First Look: Norco's New Fluid Is For A Bit Of Everything - Pinkbike

First Look: Norco’s New Fluid Is For A Bit Of Everything – Pinkbike

If you’ve owned or ridden a super-efficient cross-country bike or downhill sled, you already know that nothing beats a purpose-built machine where it’s intended to be used. But if your riding intentions could be described as “a bit of everything,” you’d probably be better off being served by a bike designed with, well, everything in mind.

And that’s exactly how Norco is launching its redesigned Fluid, an aluminum trail bike with 130mm of travel, a 140mm fork and 29″ wheels that sees a lot of changes from the previous version.

Fluid details
• Intended use: hiking
• Travel: 140 mm (front) 130 mm (rear)
• Wheel size: 29 inches
• Frame material: aluminum
• Head angle: 65°
• Sizes: S, M, L, XL, XXL
• Weight: to be confirmed
• MSRP: $2,699 – $4,449 USD
• www.norco.com

Details on those below, but some important numbers first. The Fluid has always been a mid-priced, entry-level bike, and that hasn’t changed. The cheapest model is the A4 at $2,699 and it tops out at US$4,449 for the A1. All four use the same aluminum frame, and there are now five sizes – from small to double extra-large – that should cover anyone between 5’1″ and 6’7″.

What’s new?

Norco has applied the Fluid moniker to many different bikes over the years, but most of us probably think of the 2019 version when we hear the name. This bike was a popular choice, says Norco, but they also wanted to update the design for 2023 to make it perform better everywhere. That meant adding a little more travel and some big geometry changes.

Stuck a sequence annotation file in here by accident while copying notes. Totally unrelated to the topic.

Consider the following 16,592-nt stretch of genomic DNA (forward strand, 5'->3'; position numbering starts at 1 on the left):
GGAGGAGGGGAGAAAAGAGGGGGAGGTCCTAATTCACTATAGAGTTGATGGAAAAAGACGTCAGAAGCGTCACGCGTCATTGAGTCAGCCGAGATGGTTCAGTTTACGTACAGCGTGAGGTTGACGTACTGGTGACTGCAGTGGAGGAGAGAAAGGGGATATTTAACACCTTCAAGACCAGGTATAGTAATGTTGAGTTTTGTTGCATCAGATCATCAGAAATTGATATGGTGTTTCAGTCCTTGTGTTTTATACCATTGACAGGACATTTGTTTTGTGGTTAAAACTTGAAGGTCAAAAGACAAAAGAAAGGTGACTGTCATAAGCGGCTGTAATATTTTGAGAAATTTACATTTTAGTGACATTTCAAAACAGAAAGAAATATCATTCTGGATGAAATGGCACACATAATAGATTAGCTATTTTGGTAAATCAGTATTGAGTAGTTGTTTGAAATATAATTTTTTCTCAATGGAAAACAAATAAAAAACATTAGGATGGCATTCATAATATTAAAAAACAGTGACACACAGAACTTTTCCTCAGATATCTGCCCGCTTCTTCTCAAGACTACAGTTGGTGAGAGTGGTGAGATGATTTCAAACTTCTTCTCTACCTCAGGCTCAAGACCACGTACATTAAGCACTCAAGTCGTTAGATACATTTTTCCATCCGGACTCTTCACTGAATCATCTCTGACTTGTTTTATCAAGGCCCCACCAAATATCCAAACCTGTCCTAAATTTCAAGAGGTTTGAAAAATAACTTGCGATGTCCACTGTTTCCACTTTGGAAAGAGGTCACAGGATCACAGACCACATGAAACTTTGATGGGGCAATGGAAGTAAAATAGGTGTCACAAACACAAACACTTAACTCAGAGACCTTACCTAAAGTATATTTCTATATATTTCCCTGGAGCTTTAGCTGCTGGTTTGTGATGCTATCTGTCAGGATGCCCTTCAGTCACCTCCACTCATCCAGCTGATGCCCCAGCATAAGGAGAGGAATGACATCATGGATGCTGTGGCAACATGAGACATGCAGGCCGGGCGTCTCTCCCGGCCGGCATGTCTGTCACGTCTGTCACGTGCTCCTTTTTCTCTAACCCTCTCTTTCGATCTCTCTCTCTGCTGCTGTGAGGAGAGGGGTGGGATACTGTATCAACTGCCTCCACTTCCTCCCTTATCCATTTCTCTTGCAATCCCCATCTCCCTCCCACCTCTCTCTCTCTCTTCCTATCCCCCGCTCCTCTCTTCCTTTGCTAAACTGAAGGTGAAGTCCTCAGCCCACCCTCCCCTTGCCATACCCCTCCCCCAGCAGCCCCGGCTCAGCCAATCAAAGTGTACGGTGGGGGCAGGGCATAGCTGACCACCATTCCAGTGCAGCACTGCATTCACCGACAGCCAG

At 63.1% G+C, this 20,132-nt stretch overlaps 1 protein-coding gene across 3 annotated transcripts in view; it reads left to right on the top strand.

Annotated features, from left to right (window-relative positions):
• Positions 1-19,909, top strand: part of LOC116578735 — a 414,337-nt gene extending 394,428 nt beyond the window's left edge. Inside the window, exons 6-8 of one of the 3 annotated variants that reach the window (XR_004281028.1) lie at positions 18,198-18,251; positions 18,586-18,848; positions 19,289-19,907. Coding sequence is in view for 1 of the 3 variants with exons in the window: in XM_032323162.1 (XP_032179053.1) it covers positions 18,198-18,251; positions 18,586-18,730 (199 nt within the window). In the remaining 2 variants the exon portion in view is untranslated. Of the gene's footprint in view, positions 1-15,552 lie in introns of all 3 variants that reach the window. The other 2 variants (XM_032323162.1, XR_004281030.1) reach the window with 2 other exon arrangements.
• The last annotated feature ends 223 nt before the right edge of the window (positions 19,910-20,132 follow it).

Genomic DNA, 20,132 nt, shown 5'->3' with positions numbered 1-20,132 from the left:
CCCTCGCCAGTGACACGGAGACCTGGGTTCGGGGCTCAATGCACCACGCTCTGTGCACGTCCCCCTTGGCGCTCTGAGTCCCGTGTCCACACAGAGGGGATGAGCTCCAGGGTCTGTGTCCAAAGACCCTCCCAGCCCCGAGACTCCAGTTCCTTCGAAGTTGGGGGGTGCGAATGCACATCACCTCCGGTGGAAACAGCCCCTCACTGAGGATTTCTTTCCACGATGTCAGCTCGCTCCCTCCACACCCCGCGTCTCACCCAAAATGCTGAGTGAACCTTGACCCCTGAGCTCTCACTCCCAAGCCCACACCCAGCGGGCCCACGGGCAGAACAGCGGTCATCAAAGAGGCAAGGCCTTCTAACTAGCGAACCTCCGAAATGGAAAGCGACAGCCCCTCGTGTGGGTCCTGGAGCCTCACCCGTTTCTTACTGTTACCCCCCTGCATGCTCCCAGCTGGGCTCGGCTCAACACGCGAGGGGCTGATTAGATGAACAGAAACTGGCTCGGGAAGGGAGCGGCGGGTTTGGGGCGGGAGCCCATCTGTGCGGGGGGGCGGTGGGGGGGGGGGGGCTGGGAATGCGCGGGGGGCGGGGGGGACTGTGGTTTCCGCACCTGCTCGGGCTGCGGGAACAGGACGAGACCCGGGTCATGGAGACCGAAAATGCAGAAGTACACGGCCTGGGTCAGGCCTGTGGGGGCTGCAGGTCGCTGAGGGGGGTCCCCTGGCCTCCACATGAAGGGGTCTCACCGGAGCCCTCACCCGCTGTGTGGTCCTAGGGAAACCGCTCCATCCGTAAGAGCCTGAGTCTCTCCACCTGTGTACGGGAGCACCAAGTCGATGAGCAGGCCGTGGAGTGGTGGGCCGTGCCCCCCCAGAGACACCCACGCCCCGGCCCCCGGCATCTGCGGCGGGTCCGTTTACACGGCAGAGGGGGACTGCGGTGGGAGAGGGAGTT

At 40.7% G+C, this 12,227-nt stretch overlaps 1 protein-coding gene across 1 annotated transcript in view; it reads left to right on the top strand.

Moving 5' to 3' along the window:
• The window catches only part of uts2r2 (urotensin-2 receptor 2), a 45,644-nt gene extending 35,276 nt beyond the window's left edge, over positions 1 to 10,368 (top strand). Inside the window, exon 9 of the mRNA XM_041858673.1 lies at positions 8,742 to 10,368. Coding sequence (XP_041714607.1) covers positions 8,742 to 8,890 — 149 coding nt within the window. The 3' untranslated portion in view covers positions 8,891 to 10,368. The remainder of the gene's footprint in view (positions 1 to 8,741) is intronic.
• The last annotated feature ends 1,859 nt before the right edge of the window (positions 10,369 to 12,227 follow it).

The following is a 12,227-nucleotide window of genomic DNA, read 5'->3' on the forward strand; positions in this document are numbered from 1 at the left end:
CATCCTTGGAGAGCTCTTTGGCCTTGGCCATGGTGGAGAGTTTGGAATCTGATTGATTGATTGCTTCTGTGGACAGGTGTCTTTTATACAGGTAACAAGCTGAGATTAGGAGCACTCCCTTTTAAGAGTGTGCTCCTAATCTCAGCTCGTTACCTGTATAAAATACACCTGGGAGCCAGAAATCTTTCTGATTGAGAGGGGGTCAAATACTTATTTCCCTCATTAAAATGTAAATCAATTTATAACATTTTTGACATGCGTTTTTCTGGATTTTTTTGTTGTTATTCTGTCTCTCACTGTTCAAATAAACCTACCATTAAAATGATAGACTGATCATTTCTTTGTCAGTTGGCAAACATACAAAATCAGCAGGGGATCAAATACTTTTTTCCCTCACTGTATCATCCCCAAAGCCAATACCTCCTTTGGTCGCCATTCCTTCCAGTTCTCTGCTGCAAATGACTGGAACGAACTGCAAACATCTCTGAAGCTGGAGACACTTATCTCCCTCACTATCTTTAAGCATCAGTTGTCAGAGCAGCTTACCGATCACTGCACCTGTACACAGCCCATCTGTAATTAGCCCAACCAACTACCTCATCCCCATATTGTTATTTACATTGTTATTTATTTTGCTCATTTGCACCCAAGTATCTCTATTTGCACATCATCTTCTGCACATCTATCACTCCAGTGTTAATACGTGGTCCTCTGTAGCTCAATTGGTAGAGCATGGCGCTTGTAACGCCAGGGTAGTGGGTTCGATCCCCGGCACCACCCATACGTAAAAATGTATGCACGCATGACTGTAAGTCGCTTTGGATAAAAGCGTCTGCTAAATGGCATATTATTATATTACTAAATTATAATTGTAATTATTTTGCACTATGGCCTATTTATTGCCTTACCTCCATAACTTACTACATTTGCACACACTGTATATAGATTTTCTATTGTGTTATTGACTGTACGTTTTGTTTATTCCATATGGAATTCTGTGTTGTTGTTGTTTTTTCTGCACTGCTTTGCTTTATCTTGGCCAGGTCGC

The previous Fluid had a 130mm fork and 120mm rear wheel travel, while the new version gets a 10mm bump at both ends. There was also a slight tweak to the anti-squat numbers and an “increased lever curve progression” that would be more supportive without needing to pack the airbox with spacers. The A1 and A2 come with a Float X, while the A3 and A4 come with an inline shock from X-Fusion.

I’ve heard more than one Norco owner complain about troublesome steerer and shock hardware lately, so I made sure to ask if they had made any changes. Luckily, the fluid is held together by much better nuts and bolts that don’t jam or break.

Bigger and (presumably) better suspension never hurts, but geometry is a lot more “what matters” than whether your bike has 120mm or 130mm of travel. With the all-new Fluid frame, Norco said they want to bring their Ride Aligned Geometry, which has been a big factor in the success of the Optic and Sight, at a lower price point. This includes a 65 degree head angle and reaches numbers that start at 420mm for the small and increase by 30mm for each size up to 540mm for the double extra-large that Norco has added to the lineup.

I know some tall people who will be happy to read this, but what Norco does on the back of the bike is just as important. Each size has a different center back length, with small starting at 425mm and increasing by 5mm for each size up to 445mm for the long boi. They do this by moving the bottom bracket into the front triangle, not by using chainstays of different lengths, and the effective seat angle also gets steeper as you increase frame size.

Properly short seat tubes are also on the menu, allowing the small to run a 150mm dropper, the medium 170mm and the large to double extra-wide 200mm. It’s a good time to be a mountain biker when your seatpost has a lot more travel than the bike it’s mounted on.

How does the new Fluid work? This could be an important bike so I wish I had a few thousand words too many to tell you all about it…but it arrived at PB HQ only a day before I was flying out to shoot the next series of field tests. That means there won’t be an exam tomorrow, I promise, but stay tuned for one later this summer.

#Norcos #Fluid #Bit #Pinkbike

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